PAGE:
Posted on April 13, 2021
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Book Club Questions: Reading The Seasons

Reading The Seasons is a must-read for book clubs and book lovers alike, offering a wealth of recommendations for new titles, while delighting in the power of reading itself.

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Book Club Questions:

1. For a time, reading became Germaine’s Achilles’ heel, a way to stay an observer rather than experiencing life, while Sonya describes books as enabling her to weather the vagaries of existence. Do either of these reflections resonate with your own experience? How would you describe your own history in relationship to books?

2. Books and reading created the foundation of a friendship and added an extra depth of intimacy for Germaine and Sonya. Have books offered the start of a friendship for you or created a deeper intimacy with friends?

3. Do you believe in reading lists and the idea of there being books you ‘should’ read?

4. Sonya saw a client who likened keeping a notebook about his reading experience akin to writing in a journal after making love to a woman. Germaine, in turn, saw a client who believed that her reading notebooks, containing quotes and impressions of books she had read, were more personal and showed more of her inner world than a diary. What are your thoughts on the private depths that reading can reveal within us?

5. Germaine had a client who was looking for memoirs and fiction that could act as a guide or friend when navigating the next stage in their life. Have you turned to stories as mentors on your own life journey?

6. Sonya is a poetry lover, feeling that poems access a depth in her that she believes cannot be reached otherwise. Germaine responded that Freud once wrote that wherever he went, he discovered a poet had been there before. What do you think about the power of poetry to reach the depths of the psyche, and how do you think that is possible in so few words?

7. How do you feel about so-called ‘summer reads’? Is summer a time of year when reading becomes more important to you? If so, what kind of reading do you find yourself drawn to?

8. Germaine and Sonya write about the emotional experiences they were trying to understand through their reading during adolescence. What books, if any, helped you understand this confusing time of life?

9. Hilary Mantel, in a Guardian article written in memory of English author Elizabeth Jane Howard, noted how undervalued British female writers were in the 20th century. She included authors such as Anita Brookner, Barbara Pym and Elizabeth Taylor in that category. Do you agree? Have you read any of these authors’ works and if so, why do you think they didn’t receive the recognition enjoyed by male authors of that era?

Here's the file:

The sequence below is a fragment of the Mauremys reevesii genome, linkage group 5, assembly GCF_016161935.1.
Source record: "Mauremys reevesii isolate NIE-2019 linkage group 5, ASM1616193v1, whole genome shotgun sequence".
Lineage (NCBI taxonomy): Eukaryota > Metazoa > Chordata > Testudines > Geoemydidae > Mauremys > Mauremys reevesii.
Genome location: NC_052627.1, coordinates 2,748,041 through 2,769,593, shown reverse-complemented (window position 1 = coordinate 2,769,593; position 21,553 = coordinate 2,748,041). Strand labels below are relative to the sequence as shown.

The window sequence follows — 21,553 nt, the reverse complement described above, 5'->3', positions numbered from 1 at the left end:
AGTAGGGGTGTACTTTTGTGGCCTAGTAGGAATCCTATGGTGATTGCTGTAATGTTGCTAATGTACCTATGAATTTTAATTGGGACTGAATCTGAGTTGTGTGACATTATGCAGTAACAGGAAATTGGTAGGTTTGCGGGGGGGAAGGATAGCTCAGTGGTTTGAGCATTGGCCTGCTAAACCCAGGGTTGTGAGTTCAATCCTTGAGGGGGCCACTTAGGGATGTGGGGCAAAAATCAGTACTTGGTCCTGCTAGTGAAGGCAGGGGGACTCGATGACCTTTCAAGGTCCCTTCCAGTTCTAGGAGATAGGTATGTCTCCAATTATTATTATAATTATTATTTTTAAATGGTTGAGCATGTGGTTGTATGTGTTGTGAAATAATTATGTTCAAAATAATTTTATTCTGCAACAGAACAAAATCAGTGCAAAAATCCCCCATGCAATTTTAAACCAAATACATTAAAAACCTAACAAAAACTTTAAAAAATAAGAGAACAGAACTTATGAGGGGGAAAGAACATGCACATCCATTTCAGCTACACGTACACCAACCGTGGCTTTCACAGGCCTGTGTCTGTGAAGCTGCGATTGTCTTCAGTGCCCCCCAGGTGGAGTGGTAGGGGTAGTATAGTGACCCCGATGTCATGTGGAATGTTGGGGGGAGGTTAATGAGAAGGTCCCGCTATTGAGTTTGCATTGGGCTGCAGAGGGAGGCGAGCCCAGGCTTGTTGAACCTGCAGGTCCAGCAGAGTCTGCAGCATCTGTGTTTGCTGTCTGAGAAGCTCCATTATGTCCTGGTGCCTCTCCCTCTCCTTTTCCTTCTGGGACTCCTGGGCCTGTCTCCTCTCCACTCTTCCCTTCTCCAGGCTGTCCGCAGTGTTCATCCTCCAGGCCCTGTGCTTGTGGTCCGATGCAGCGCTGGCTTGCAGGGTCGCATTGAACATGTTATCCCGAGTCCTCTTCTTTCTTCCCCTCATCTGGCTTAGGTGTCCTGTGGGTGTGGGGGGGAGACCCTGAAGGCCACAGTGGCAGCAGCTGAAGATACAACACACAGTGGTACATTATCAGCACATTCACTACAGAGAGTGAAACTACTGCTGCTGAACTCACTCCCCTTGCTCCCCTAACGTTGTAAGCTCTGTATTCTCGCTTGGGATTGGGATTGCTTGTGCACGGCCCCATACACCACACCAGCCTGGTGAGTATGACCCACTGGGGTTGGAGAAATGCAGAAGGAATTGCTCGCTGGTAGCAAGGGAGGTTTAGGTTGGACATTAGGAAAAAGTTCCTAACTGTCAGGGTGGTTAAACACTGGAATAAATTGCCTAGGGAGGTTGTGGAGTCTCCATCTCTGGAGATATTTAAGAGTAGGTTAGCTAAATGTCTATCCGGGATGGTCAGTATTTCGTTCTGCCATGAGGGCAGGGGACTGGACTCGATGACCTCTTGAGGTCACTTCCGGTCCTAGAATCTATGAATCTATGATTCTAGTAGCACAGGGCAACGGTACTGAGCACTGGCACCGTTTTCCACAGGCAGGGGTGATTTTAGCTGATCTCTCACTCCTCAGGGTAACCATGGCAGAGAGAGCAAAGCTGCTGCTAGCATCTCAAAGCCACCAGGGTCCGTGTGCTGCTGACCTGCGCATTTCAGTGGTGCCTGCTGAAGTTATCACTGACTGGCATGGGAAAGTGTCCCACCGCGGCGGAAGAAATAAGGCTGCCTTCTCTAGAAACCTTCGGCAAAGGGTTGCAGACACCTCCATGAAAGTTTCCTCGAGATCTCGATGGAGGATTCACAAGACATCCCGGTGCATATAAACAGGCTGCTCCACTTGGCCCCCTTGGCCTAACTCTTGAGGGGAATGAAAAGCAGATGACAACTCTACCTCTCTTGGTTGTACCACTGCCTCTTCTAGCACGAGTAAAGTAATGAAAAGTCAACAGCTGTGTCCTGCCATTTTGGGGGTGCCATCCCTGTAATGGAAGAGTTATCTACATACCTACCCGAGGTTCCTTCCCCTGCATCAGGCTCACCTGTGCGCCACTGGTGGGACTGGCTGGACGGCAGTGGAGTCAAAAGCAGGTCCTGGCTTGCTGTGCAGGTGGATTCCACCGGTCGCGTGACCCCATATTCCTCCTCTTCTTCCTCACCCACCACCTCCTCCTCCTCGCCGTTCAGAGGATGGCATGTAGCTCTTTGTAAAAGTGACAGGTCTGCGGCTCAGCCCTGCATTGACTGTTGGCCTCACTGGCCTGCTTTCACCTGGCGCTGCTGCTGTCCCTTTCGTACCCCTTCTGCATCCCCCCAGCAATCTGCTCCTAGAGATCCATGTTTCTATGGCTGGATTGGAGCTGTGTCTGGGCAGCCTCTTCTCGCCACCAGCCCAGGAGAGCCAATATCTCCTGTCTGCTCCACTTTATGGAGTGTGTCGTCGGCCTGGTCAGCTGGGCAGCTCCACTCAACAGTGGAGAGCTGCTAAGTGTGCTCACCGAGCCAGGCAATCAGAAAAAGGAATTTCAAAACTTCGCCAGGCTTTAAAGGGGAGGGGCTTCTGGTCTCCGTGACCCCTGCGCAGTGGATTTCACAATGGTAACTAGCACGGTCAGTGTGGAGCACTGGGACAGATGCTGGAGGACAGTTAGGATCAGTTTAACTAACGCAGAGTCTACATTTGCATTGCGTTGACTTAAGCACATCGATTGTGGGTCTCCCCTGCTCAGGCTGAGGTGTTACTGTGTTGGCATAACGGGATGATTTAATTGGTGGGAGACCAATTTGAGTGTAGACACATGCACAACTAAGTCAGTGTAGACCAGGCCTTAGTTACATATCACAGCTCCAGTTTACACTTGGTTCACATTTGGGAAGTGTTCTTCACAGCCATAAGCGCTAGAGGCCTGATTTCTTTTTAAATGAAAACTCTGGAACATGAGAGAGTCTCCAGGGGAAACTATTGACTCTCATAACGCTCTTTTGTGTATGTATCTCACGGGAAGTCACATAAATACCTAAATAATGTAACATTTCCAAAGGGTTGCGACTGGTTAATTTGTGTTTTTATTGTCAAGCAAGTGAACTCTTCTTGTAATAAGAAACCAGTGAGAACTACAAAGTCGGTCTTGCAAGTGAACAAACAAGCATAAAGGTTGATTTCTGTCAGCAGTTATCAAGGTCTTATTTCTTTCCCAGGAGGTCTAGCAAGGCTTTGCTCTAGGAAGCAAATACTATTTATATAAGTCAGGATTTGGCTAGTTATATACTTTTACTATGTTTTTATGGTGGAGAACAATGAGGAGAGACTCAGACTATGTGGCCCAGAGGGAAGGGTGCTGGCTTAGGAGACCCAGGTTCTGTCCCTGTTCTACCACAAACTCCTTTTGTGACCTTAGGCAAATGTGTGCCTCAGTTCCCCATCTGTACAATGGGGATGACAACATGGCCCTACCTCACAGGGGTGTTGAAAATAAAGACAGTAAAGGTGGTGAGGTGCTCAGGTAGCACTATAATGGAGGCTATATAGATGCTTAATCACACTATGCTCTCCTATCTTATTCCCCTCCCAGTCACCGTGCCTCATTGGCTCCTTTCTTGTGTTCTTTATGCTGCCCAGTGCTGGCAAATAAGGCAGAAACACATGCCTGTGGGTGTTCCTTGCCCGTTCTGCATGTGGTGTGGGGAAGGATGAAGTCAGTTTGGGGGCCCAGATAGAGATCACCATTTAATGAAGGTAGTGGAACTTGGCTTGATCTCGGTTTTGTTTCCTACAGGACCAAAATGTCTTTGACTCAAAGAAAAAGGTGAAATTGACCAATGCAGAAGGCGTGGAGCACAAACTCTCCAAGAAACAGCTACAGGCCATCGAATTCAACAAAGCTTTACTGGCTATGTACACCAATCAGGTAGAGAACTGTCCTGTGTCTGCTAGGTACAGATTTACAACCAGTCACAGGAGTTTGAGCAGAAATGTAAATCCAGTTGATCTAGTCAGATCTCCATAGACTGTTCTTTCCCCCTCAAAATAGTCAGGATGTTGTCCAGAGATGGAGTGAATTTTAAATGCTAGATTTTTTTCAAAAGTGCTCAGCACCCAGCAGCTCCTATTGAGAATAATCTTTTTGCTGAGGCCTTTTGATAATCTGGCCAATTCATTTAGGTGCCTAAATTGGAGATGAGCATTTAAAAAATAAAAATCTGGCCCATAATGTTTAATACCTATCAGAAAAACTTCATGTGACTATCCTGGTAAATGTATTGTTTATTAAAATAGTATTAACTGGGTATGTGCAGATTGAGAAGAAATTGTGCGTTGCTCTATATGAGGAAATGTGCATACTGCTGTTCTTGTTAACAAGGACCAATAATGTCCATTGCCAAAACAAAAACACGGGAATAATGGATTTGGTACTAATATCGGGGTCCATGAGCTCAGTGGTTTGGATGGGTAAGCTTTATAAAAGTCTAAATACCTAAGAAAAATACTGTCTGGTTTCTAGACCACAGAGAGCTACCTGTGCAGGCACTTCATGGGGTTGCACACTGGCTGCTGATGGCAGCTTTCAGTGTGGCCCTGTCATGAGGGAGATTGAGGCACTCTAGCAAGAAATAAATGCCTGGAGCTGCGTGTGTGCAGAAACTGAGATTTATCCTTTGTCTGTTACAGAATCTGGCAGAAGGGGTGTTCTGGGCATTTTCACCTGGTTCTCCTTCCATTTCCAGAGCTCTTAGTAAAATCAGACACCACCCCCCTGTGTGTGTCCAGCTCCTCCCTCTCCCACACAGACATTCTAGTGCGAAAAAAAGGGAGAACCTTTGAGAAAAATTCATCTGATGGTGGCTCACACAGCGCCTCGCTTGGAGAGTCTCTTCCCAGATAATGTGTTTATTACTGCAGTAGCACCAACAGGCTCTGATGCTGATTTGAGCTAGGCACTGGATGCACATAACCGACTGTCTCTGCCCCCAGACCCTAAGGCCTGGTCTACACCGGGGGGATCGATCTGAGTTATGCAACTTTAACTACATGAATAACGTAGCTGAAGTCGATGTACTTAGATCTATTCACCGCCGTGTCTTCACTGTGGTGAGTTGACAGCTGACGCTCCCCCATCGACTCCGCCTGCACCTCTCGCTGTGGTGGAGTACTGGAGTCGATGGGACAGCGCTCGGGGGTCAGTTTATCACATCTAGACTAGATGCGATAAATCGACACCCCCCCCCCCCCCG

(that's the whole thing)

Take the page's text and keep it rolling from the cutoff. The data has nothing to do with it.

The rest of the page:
10. Both Sonya and Germaine found wisdom and comfort in the following quote from Dante’s Inferno: ‘At the midpoint of the path of life / I found / Myself lost in a wood so dark, the way / Ahead was blotted out’. Are there any specific literary quotes that have helped you navigate your way through a difficult time in your life?

11. Author Javier Marías once said that the need to read is a ‘need for recognition rather than cognition’. Is reading to be reassured that you aren’t alone something that resonates with you?

12. After children’s writer Judith Kerr’s death, Germaine and Sonya were reminded of the nostalgia of reading to small children and the emotion that stirred up. Are there any children’s books that make you nostalgic for a time or place?

13. When Sonya finishes a book she loves, she goes through a grieving period and must step back from reading for a moment, while a friend of hers goes straight to the bookshelf for the next one. Germaine may go to a different genre as a break. Do you ritualise the end of a book? And if so, how?

14. Robertson Davies believes that ‘a truly great book should be read in youth, again in maturity and once more in old age, as a fine building should be seen by morning light, at noon and by moonlight’. This speaks to Heraclitus’ assertion that ‘you never step into the same river twice’ – each reading will be a new experience, as you are a different person each time. What are your thoughts on this? Do you reread books? If you do, is it to learn something new or revisit a past moment?

15. Later in the book, Sonya ventures onto Tinder and includes a photo of her standing in front of her bookshelf. Germaine mentions she feels she could be friends with the owners of an Airbnb she’s staying in, based on their bookshelves. Have you ever formed an opinion of someone after seeing what’s on their bookshelves?

16. Sonya comments in one of her letters that she always feels like sharing a glass of something celebratory when she writes to Germaine to talk about books. The two share gin, champagne, wine, tea and coffee throughout their seasons. What’s your favourite tipple when talking to friends about books?


Posted on April 12, 2021
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Behind our 2021 Mother’s Day campaign

Working in a creative industry, it’s important to all of us at Thames & Hudson Australia to cherish local experts, creatives, businesses and communities. This year, our marketing team made a conscious decision to incorporate more homegrown talent into our campaigns. We celebrate books from all over the world and bring them to an Australian audience, while championing some local legends who make working in this creative space such a dream.